Date on Master's Thesis/Doctoral Dissertation


Document Type

Doctoral Dissertation

Degree Name

Ph. D.


Health Promotion and Behavioral Sciences

Degree Program

Public Health Sciences with a specialization in Health Promotion, PhD

Committee Chair

Harris, Muriel

Committee Co-Chair (if applicable)

Brown, Aishia

Committee Member

Brown, Aishia

Committee Member

Peiper, Nicholas

Committee Member

Zhao, Jianhua

Author's Keywords

menstruation; stigma; Nepali women; taboos; discriminations; lived experiences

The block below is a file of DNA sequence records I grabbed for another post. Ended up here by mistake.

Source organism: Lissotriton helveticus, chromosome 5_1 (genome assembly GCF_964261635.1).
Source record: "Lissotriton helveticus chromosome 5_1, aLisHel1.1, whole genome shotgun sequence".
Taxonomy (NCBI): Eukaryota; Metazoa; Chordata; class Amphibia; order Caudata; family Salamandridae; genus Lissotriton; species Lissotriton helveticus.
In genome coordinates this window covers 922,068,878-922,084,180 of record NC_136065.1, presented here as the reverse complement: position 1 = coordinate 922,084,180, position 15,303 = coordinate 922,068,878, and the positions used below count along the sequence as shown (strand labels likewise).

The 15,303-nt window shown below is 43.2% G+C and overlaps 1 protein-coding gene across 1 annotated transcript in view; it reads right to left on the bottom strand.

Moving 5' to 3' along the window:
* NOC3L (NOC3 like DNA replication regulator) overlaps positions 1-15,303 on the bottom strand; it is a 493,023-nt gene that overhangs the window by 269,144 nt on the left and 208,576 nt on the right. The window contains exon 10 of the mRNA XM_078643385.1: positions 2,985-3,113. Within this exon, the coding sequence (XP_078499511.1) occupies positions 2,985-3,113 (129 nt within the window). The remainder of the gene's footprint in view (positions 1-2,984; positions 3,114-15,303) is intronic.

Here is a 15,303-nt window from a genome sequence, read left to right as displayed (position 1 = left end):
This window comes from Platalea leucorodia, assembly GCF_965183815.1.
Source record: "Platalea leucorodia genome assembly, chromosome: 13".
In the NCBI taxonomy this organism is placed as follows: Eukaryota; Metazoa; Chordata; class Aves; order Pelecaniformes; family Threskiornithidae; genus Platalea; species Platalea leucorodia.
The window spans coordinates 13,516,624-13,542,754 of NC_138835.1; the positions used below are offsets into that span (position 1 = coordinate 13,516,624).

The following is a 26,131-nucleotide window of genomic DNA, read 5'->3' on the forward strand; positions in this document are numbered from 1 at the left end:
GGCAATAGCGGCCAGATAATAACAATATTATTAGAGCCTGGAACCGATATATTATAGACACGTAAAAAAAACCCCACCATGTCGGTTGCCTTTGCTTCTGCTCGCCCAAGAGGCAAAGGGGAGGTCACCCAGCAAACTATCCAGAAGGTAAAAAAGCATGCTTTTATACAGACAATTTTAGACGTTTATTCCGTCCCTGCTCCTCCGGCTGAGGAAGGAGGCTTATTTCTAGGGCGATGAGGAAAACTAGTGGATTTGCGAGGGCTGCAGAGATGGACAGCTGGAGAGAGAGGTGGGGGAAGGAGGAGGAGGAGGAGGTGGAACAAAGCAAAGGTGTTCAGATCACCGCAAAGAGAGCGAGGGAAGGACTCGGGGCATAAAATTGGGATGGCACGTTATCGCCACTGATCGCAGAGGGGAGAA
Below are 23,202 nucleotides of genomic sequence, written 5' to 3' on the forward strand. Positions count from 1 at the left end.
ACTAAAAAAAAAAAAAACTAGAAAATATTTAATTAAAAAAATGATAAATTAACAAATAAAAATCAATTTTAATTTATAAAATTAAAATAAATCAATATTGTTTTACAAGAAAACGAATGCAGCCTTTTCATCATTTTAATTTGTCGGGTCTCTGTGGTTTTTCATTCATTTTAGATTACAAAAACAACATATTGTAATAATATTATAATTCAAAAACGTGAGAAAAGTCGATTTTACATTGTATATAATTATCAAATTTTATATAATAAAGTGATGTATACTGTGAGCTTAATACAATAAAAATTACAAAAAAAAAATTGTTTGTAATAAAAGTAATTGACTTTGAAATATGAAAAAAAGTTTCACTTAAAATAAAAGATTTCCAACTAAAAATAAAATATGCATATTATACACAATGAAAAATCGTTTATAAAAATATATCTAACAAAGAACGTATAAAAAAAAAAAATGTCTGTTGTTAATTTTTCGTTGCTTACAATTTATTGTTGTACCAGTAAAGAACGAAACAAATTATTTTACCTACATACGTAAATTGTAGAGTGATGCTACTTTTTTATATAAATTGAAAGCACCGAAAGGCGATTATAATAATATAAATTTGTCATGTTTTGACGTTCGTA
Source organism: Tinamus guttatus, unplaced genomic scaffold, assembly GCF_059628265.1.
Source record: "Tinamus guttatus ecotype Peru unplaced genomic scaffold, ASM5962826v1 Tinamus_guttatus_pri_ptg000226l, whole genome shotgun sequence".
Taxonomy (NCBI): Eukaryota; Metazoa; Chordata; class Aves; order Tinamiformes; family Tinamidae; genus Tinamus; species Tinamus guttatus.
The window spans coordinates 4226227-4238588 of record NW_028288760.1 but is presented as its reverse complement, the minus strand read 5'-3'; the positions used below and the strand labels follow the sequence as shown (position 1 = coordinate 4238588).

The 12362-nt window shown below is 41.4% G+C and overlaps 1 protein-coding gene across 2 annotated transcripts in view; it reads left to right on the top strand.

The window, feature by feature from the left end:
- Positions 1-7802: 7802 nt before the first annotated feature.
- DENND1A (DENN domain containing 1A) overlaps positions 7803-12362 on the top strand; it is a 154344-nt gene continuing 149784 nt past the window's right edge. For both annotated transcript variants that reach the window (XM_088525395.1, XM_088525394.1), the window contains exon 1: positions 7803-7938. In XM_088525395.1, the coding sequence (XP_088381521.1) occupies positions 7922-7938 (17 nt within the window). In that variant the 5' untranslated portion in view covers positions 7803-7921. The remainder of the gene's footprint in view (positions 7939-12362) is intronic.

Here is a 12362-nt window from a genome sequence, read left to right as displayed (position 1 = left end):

Despite the numerous challenges and barriers that menstruation taboos and stigma pose to the health and well-being of Nepali women and girls, this problem has received little attention in Nepal and has been under-researched. This study fills a critical gap in our understanding of the lived menstruation experience of Nepali women utilizing a qualitative descriptive approach in Kathmandu, Nepal. The data collection comprised in-depth, semi- structured interviews with 22 Nepali women. The findings provide various influencing socio- cultural factors at multiple levels of socioecological model that shapes the lived menstruation experiences of Nepali women and the impact on their mental, social, and physical health. Participants recommended targeted education programs and strategies, awareness programs, increasing mental health professionals, female health providers, and policy reforms. This study justifies the need for significant changes in knowledge, attitude, and deeply ingrained cultural and religious practices that influence the period during menstruation of women and girls in Nepal.